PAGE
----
The electoral commission has overruled objections by a civic society organisation to stop Moses Ndjarakana from being shortlisted for the position of the director of elections yesterday.
President Hifikepunye Pohamba appointed Ndjarakana as ECN Director of Elections effective August 1, 2008 to July 31, 2013 in terms of Section 11 of the Electoral Act.
Activist and advocate for the improvement of the electoral legal framework and processes, Carola Engelbrecht submitted that judge president Damaseb implied that Ndjarakana could be guilty of perjury with regards to a disputed 2009 election.
“It cannot augur well for the Electoral Commission of Namibia if Mr. Ndjarakana would again be appointed as Director of Elections, while he has not been publicly cleared of what was said by the High Court in 2011. The voters haven’t forgotten,” said Engelbrecht.
She also added, “One cannot wish away the words of judges Damaseb and Parker on 14 February 2011: ‘It will be a sad day indeed for this fledgling democracy if, after this verdict, those who manage elections think they have been completely vindicated, and therefore to continue with business as usual.”
According to Engelbrecht, Ndjarakana has not attempted to rehabilitate himself in the eyes of the public through expressing remorse about his wrong doing.
Reappointing him would be a bad message to the citizens and public servants, she suggested.
However, Ndjarakana has waved off these objections stating that the case against him did proceed further than the High Court and there was a judgement to that effect.
“Judge Damaseb being the appointing authority, his excellency former President of the republic or the Prosecutor General didn’t institute any legal case against me Ndjarakana.”
He told a local weekly soon after winning in the Supreme Court that he was confident “we conducted everything pretty much according to book, given the nature of the electoral process.”
He also fired back asking Engelbrecht whether she in her capacity or the organisation she represents instituted any legal proceedings against him.
However, the activist pointed out that past encounters and engagements with the prospective director of elections had not been satisfactory, which is against ECN’s objective of fostering a good working relationship with stakeholders.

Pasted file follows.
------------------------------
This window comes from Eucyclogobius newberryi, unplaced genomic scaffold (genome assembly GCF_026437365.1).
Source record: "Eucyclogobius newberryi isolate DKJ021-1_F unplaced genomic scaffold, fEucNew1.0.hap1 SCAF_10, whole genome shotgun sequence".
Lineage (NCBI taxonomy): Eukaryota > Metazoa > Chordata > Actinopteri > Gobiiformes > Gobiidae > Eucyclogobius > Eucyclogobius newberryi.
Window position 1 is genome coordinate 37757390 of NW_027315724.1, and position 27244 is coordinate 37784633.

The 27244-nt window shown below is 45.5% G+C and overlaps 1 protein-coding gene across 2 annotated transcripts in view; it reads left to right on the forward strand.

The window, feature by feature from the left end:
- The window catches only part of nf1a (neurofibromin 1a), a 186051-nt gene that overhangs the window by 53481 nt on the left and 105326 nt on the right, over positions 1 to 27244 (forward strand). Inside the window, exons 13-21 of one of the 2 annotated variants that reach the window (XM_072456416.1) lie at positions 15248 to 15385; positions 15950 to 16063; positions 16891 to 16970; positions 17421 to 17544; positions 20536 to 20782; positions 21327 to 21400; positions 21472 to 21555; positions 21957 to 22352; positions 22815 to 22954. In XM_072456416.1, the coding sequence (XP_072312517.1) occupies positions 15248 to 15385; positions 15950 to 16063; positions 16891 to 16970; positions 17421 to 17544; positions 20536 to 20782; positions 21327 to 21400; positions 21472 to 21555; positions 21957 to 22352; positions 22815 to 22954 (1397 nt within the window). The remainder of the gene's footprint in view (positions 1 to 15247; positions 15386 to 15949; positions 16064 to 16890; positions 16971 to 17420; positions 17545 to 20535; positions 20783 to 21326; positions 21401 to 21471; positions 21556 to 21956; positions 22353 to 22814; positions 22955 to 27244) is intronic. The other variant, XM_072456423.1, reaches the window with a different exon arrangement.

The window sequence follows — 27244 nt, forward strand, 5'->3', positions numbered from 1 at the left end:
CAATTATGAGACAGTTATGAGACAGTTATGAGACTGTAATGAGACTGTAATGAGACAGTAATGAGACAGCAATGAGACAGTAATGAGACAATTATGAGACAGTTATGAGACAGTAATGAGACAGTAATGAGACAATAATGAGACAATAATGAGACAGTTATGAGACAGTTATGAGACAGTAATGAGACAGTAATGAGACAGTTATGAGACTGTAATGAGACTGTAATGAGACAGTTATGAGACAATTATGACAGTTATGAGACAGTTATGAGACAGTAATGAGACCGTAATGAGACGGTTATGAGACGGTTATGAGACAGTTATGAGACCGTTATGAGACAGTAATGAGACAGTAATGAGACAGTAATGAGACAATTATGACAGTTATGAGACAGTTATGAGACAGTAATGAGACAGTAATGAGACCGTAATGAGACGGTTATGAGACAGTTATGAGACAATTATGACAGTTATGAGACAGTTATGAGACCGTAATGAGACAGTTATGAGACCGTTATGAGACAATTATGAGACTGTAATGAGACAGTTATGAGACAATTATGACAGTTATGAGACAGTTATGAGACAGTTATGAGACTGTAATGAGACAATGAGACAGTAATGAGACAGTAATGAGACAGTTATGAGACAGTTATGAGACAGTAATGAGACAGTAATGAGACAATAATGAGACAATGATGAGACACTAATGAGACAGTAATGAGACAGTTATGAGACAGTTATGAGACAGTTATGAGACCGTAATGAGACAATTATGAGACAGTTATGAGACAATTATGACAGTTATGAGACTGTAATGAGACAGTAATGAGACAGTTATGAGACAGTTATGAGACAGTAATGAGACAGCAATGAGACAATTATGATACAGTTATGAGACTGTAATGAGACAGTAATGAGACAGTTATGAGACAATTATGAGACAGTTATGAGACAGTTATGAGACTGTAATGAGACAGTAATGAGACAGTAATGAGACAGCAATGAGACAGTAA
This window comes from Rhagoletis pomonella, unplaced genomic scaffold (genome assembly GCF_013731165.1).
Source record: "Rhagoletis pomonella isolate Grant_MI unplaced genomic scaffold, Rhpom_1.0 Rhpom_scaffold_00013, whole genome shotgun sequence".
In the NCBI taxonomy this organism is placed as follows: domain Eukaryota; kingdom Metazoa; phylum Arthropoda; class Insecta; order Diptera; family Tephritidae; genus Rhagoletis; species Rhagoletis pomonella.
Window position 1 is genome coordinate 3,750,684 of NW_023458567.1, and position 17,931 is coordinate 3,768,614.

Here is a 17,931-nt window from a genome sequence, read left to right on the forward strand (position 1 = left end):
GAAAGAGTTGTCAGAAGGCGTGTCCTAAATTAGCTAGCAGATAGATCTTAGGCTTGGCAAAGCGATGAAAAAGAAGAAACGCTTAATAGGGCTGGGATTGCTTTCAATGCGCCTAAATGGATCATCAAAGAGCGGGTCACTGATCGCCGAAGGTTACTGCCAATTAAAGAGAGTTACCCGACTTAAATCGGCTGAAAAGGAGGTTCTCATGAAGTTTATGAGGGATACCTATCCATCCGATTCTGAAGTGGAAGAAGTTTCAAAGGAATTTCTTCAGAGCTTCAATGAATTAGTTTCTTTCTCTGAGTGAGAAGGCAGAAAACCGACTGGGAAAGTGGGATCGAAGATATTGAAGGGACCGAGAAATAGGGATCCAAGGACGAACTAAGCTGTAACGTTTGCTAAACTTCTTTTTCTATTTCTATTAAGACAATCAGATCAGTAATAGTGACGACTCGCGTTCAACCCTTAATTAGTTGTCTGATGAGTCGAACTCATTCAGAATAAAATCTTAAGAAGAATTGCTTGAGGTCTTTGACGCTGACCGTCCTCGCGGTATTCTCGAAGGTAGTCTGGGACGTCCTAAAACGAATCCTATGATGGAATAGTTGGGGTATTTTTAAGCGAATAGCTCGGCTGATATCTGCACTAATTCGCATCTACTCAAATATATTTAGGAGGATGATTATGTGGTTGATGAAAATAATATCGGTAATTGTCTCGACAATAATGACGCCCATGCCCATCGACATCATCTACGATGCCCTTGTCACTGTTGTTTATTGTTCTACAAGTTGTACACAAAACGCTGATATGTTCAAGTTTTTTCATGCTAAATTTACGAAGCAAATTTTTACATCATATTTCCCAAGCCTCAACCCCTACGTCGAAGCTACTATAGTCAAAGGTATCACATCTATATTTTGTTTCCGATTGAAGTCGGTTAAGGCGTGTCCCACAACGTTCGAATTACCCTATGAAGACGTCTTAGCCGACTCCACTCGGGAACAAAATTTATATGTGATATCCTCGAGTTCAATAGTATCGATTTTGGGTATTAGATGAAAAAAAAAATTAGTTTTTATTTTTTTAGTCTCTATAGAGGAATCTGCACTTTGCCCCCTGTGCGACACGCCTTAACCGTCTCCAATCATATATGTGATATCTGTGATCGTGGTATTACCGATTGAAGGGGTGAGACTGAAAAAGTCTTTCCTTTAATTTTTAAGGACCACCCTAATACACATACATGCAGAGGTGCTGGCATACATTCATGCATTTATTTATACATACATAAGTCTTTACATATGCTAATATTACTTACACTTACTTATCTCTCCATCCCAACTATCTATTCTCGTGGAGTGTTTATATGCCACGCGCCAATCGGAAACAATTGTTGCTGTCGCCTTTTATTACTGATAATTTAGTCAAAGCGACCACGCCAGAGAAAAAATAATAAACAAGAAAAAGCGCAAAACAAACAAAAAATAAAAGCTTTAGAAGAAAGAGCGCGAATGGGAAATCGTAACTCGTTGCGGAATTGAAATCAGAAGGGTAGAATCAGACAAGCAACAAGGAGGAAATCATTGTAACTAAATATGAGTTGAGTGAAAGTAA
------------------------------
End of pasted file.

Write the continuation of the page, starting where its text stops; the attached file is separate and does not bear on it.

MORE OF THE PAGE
She also stamped that in light of ECN’s requirement that one has extensive experience and outstanding acumen in conflict resolution, negotiation and mediation, Ndjarakana possessed no such qualities.
“He would just chase us out of his office,” she lashed describing him as lacking a professional touch, abrasive and careless.
“The ECN even suspended Mr. Ndjarakana at some point during his tenure as Director of Elections. No public explanation was given about either of his transgressions or his rehabilitation. This leaves the electorate very uneasy.”
“With social media and the internet readily accessible there are many newspaper articles, etc. about Mr. Ndjarakana’s less than squeaky clean track record. Can the ECN afford to ignore that and still claim to be an institution of impeccable repute?” she challenged.
Also vying for the ECN position of chief electoral officer is Theophilius Mujoro whose academic background in nuclear energy has been frowned upon as not in line with requirements advertised by ECN.
He has been challenged for not profiling himself as an independent thinker: “He is an obedient public service official, but chief electoral officer? Can he motivate staff and enforce staff rules? Has he not become a “buddy” to staff members due to his longstanding service at the ECN?” pushed Engelbrecht.
She pointed that his experience in electoral matters would make him a reasonable choice but the office need an uncontaminated chief electoral officer
Franco Cosmos, Amon Haimbangu and Helmuth Nawaseb have also been challenged as to experience they has to make them eligible for the chief electoral officer position.